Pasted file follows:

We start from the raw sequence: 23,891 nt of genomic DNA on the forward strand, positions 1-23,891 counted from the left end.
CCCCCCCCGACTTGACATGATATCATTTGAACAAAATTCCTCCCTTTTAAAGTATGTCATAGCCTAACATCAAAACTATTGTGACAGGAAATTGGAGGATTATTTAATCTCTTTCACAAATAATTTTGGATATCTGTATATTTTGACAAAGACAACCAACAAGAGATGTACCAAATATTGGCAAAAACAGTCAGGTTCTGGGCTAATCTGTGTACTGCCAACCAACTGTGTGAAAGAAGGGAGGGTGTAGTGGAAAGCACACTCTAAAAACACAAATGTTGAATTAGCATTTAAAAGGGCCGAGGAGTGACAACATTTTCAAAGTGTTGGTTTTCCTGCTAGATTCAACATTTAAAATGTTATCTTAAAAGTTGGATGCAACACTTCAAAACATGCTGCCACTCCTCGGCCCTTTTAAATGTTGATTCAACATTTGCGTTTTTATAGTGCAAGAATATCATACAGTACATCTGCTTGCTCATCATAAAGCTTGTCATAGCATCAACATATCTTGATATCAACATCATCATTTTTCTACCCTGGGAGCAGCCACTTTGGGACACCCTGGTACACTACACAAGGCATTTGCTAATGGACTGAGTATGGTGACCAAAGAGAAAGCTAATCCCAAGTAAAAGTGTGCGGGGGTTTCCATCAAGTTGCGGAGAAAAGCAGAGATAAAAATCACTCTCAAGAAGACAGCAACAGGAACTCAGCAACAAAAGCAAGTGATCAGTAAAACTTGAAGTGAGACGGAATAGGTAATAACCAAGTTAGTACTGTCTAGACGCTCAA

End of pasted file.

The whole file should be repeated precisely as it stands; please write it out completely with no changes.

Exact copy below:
We start from the raw sequence: 23,891 nt of genomic DNA on the forward strand, positions 1-23,891 counted from the left end.
CCCCCCCCGACTTGACATGATATCATTTGAACAAAATTCCTCCCTTTTAAAGTATGTCATAGCCTAACATCAAAACTATTGTGACAGGAAATTGGAGGATTATTTAATCTCTTTCACAAATAATTTTGGATATCTGTATATTTTGACAAAGACAACCAACAAGAGATGTACCAAATATTGGCAAAAACAGTCAGGTTCTGGGCTAATCTGTGTACTGCCAACCAACTGTGTGAAAGAAGGGAGGGTGTAGTGGAAAGCACACTCTAAAAACACAAATGTTGAATTAGCATTTAAAAGGGCCGAGGAGTGACAACATTTTCAAAGTGTTGGTTTTCCTGCTAGATTCAACATTTAAAATGTTATCTTAAAAGTTGGATGCAACACTTCAAAACATGCTGCCACTCCTCGGCCCTTTTAAATGTTGATTCAACATTTGCGTTTTTATAGTGCAAGAATATCATACAGTACATCTGCTTGCTCATCATAAAGCTTGTCATAGCATCAACATATCTTGATATCAACATCATCATTTTTCTACCCTGGGAGCAGCCACTTTGGGACACCCTGGTACACTACACAAGGCATTTGCTAATGGACTGAGTATGGTGACCAAAGAGAAAGCTAATCCCAAGTAAAAGTGTGCGGGGGTTTCCATCAAGTTGCGGAGAAAAGCAGAGATAAAAATCACTCTCAAGAAGACAGCAACAGGAACTCAGCAACAAAAGCAAGTGATCAGTAAAACTTGAAGTGAGACGGAATAGGTAATAACCAAGTTAGTACTGTCTAGACGCTCAA